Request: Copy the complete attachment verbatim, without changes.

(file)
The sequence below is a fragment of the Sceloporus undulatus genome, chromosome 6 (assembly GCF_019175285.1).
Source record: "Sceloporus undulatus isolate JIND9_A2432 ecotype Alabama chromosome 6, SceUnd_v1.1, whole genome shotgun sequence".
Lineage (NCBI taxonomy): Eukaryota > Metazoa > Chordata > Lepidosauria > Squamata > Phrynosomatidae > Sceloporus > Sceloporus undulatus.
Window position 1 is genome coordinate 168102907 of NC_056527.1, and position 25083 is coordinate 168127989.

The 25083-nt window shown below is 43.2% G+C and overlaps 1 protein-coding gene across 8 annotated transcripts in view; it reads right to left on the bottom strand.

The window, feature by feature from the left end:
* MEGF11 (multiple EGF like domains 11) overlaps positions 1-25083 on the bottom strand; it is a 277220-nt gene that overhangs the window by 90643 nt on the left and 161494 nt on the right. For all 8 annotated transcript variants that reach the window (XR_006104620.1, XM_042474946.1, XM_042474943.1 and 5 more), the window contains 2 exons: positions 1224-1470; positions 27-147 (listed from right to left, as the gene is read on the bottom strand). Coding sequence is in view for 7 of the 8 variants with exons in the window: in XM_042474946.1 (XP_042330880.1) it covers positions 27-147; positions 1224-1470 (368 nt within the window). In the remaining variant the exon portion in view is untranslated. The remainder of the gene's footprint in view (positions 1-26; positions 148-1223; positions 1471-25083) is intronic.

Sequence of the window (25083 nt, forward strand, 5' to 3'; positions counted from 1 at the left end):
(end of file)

The sequence below is a fragment of the Sceloporus undulatus genome, chromosome 6 (assembly GCF_019175285.1).
Source record: "Sceloporus undulatus isolate JIND9_A2432 ecotype Alabama chromosome 6, SceUnd_v1.1, whole genome shotgun sequence".
Lineage (NCBI taxonomy): Eukaryota > Metazoa > Chordata > Lepidosauria > Squamata > Phrynosomatidae > Sceloporus > Sceloporus undulatus.
Window position 1 is genome coordinate 168102907 of NC_056527.1, and position 25083 is coordinate 168127989.

The 25083-nt window shown below is 43.2% G+C and overlaps 1 protein-coding gene across 8 annotated transcripts in view; it reads right to left on the bottom strand.

The window, feature by feature from the left end:
* MEGF11 (multiple EGF like domains 11) overlaps positions 1-25083 on the bottom strand; it is a 277220-nt gene that overhangs the window by 90643 nt on the left and 161494 nt on the right. For all 8 annotated transcript variants that reach the window (XR_006104620.1, XM_042474946.1, XM_042474943.1 and 5 more), the window contains 2 exons: positions 1224-1470; positions 27-147 (listed from right to left, as the gene is read on the bottom strand). Coding sequence is in view for 7 of the 8 variants with exons in the window: in XM_042474946.1 (XP_042330880.1) it covers positions 27-147; positions 1224-1470 (368 nt within the window). In the remaining variant the exon portion in view is untranslated. The remainder of the gene's footprint in view (positions 1-26; positions 148-1223; positions 1471-25083) is intronic.

Sequence of the window (25083 nt, forward strand, 5' to 3'; positions counted from 1 at the left end):